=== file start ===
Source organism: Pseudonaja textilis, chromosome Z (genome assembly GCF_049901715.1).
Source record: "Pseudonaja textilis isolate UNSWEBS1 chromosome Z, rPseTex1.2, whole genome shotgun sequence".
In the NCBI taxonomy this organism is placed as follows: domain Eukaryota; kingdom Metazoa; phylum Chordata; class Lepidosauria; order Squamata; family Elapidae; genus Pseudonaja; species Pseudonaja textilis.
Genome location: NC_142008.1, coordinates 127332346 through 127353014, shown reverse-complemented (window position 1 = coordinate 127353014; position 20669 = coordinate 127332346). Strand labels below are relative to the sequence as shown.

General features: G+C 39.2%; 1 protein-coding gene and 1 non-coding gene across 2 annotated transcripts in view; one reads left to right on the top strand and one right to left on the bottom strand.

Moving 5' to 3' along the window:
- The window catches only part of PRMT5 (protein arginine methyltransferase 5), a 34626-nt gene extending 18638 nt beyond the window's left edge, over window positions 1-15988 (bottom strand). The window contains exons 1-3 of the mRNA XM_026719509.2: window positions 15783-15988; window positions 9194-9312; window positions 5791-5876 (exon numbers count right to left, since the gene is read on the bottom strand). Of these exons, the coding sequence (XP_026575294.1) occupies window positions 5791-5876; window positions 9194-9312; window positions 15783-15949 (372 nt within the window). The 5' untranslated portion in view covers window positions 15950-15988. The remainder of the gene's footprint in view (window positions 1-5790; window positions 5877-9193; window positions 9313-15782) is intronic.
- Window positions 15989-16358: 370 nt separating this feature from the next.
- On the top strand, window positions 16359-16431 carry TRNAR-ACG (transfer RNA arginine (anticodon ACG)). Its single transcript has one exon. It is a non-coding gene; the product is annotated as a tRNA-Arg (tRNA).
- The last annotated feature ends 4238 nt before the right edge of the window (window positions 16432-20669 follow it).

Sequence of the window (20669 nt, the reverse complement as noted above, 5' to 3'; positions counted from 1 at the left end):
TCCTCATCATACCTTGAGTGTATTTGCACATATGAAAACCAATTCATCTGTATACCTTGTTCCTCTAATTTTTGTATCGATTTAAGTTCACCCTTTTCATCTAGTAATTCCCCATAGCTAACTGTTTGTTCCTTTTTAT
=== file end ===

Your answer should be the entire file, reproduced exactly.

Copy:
Source organism: Pseudonaja textilis, chromosome Z (genome assembly GCF_049901715.1).
Source record: "Pseudonaja textilis isolate UNSWEBS1 chromosome Z, rPseTex1.2, whole genome shotgun sequence".
In the NCBI taxonomy this organism is placed as follows: domain Eukaryota; kingdom Metazoa; phylum Chordata; class Lepidosauria; order Squamata; family Elapidae; genus Pseudonaja; species Pseudonaja textilis.
Genome location: NC_142008.1, coordinates 127332346 through 127353014, shown reverse-complemented (window position 1 = coordinate 127353014; position 20669 = coordinate 127332346). Strand labels below are relative to the sequence as shown.

General features: G+C 39.2%; 1 protein-coding gene and 1 non-coding gene across 2 annotated transcripts in view; one reads left to right on the top strand and one right to left on the bottom strand.

Moving 5' to 3' along the window:
- The window catches only part of PRMT5 (protein arginine methyltransferase 5), a 34626-nt gene extending 18638 nt beyond the window's left edge, over window positions 1-15988 (bottom strand). The window contains exons 1-3 of the mRNA XM_026719509.2: window positions 15783-15988; window positions 9194-9312; window positions 5791-5876 (exon numbers count right to left, since the gene is read on the bottom strand). Of these exons, the coding sequence (XP_026575294.1) occupies window positions 5791-5876; window positions 9194-9312; window positions 15783-15949 (372 nt within the window). The 5' untranslated portion in view covers window positions 15950-15988. The remainder of the gene's footprint in view (window positions 1-5790; window positions 5877-9193; window positions 9313-15782) is intronic.
- Window positions 15989-16358: 370 nt separating this feature from the next.
- On the top strand, window positions 16359-16431 carry TRNAR-ACG (transfer RNA arginine (anticodon ACG)). Its single transcript has one exon. It is a non-coding gene; the product is annotated as a tRNA-Arg (tRNA).
- The last annotated feature ends 4238 nt before the right edge of the window (window positions 16432-20669 follow it).

Sequence of the window (20669 nt, the reverse complement as noted above, 5' to 3'; positions counted from 1 at the left end):
TCCTCATCATACCTTGAGTGTATTTGCACATATGAAAACCAATTCATCTGTATACCTTGTTCCTCTAATTTTTGTATCGATTTAAGTTCACCCTTTTCATCTAGTAATTCCCCATAGCTAACTGTTTGTTCCTTTTTAT